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Custom Object folders
You can use Custom Objects (directories) to manage any type of data that you want to display on your website, even data that is not associated with events.
In this topic, you can deepen your understanding of publishing and sharing Custom Objects by learning:
Custom Objects folders
Custom Objects are owned by folders in the same way as events are owned by calendars. When you define a Custom Object, a default folder is created to hold the Custom Object records you create.
Folders have many of the same capabilities as calendars. Folders can be shared with Trumba editors, mixed into other publications, or published as stand-alone publications.
You can create multiple folders to organize your object records if required. However, as a best practice we recommend minimizing the number of Custom Object folders you create.
Share Custom Objects
Custom Object folders can be shared with other Trumba accounts to allow those accounts to view and edit Custom Object content.
To share a Custom Object folder, select the folder and then select the Share button.
Publish Custom Objects
You can publish a Custom Object using one of two methods:
We recommend creating a single publication and mixing all of your related custom objects into that one publication. Publishing a Custom Object folder is recommended only if the Custom Object is a stand-alone object that does not relate to other objects.
After a Custom Object is published, you use the Publishing Control Panel to customize the behavior and appearance of the Object spuds.
Scenarios for multiple folders and mix-Ins
When you have events on multiple calendars, you control the events that appear in the published view for one calendar by mixing in events from other calendars.
For example, the Yoga Center mixed in the retreats and workshops calendars to the published view for the main calendar. This means that all retreat and workshop events show up on the main calendar along with regular class events.
You can apply this "mix-in" approach to managing Custom Objects.
Example 1: Venues on a TV station website
A TV station publishes a Community Events calendar on its website. In relationship to the calendar, the station also publishes a Venues Object to provide site visitors with an official list of the names, logos, addresses, phone numbers, and website links for popular venues.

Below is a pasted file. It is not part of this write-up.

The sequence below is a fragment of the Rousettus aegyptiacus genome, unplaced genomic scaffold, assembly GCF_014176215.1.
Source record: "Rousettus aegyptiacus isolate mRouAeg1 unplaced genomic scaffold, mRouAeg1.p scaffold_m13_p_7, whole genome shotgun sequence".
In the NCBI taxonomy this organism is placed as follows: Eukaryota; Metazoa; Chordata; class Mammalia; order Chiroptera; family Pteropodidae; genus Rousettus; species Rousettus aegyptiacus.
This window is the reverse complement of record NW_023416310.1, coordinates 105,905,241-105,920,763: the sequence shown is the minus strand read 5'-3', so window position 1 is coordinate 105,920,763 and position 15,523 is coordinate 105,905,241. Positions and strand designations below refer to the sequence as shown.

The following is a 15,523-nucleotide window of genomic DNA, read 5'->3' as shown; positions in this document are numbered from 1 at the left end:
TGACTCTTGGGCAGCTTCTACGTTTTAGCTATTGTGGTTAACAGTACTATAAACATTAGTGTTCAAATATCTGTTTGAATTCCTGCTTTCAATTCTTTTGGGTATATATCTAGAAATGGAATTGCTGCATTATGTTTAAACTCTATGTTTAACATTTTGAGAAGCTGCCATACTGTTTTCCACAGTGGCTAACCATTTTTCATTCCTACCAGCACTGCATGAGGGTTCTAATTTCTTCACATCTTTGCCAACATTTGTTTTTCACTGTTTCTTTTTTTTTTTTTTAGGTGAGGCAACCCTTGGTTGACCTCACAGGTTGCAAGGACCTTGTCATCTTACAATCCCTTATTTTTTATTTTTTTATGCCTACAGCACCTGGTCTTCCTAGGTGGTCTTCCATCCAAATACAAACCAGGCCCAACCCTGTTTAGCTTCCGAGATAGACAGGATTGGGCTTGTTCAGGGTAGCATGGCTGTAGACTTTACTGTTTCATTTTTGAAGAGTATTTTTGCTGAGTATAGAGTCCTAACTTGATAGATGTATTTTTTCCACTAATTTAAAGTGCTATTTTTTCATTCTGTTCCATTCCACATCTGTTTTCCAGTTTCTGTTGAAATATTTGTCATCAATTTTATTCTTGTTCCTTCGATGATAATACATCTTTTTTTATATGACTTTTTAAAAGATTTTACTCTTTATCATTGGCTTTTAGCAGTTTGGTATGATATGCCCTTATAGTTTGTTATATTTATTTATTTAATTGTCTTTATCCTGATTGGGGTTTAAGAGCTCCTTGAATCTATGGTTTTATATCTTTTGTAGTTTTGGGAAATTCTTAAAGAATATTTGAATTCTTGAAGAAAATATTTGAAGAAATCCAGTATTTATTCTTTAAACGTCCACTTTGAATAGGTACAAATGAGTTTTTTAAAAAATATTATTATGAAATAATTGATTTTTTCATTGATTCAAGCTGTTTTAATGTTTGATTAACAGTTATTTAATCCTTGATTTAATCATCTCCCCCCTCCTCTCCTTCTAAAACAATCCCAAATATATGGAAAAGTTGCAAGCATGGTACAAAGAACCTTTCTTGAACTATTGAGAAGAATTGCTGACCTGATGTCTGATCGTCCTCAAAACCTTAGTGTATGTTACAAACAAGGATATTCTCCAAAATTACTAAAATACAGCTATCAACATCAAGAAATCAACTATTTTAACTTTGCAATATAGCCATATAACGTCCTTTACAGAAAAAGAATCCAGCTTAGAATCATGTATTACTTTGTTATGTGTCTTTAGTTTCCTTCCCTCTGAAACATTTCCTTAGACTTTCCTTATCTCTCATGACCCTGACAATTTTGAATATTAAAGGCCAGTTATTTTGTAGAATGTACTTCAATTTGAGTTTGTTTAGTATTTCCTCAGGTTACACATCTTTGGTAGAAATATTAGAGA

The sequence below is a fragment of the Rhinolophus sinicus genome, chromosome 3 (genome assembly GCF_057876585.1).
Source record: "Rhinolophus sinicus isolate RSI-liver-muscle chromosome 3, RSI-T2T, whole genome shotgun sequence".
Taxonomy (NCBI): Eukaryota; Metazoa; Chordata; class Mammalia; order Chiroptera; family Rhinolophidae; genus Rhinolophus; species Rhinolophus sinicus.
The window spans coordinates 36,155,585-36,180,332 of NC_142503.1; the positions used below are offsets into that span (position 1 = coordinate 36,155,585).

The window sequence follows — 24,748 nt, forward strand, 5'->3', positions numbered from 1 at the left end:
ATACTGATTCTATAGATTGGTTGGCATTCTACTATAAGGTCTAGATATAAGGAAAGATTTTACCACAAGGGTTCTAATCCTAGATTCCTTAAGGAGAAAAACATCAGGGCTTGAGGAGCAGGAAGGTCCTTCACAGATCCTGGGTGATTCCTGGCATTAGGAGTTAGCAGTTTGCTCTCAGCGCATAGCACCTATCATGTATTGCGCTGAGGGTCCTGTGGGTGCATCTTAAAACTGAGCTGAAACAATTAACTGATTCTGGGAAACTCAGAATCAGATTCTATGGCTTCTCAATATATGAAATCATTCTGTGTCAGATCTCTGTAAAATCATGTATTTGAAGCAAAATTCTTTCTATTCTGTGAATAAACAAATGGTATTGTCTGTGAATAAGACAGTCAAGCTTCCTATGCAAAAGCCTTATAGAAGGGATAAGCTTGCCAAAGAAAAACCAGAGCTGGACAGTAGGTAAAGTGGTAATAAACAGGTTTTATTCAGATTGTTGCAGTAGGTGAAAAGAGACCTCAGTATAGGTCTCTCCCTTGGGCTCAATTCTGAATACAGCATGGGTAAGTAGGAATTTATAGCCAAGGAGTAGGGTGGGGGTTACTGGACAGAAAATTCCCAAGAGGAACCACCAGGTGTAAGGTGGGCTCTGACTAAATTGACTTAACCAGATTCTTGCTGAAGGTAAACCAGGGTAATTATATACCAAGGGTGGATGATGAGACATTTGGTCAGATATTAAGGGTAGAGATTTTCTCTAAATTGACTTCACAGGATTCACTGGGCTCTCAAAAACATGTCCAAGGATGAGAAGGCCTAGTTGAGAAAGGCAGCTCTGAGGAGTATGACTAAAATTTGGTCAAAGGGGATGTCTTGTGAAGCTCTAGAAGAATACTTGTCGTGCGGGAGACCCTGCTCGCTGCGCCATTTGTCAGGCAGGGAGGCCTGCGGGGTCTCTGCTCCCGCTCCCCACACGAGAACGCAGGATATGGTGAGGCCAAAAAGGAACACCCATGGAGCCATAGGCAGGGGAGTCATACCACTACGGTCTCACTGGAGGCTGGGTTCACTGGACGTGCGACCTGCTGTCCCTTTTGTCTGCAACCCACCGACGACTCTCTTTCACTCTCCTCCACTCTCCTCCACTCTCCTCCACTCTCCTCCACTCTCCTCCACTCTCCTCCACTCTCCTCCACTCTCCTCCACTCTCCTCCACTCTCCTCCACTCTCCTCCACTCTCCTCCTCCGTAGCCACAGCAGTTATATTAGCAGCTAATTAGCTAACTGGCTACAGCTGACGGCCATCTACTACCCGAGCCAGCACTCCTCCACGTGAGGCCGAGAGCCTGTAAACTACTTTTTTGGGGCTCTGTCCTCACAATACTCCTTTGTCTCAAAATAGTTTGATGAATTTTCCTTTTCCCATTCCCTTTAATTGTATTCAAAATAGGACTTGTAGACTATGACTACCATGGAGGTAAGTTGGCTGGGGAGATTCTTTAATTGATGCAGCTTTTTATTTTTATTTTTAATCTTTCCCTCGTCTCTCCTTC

The TV station allows site visitors to submit events. These submitted events often take place at venues not on the official list.
To store both official and unofficial venue records in one Venues Object and have only official venues show up in the published Venues Object, the TV station creates an Unofficial Venues folder. The sole purpose of this folder is to own the unofficial venue records.
The Unofficial Venues folder is not mixed in to the published Community Events publication so unofficial venue records never appear in the published Venues Object.
Example 2: Teachers on the Yoga Center website
The Yoga Center offers both regular yoga classes and occasional workshops and retreats. These workshops and retreats appear on the main class schedule calendar that the Center publishes on its website.
To manage information about its teachers and keep site visitors informed, the Center also maintains a Teachers Object. This Object contains records for all teachers, both those who regularly teach classes and those who visit to offer an occasional workshop or retreat. The Yoga Center only wants regular teachers shown on their Teacher list but still allow retreat and workshop events to link to visiting teacher details. To accomplish this, a separate Visiting Teachers folder is created to hold those records.
Because the Visiting Teachers calendar is not mixed into the main calendar, visiting teachers do not appear in the published Teachers list.
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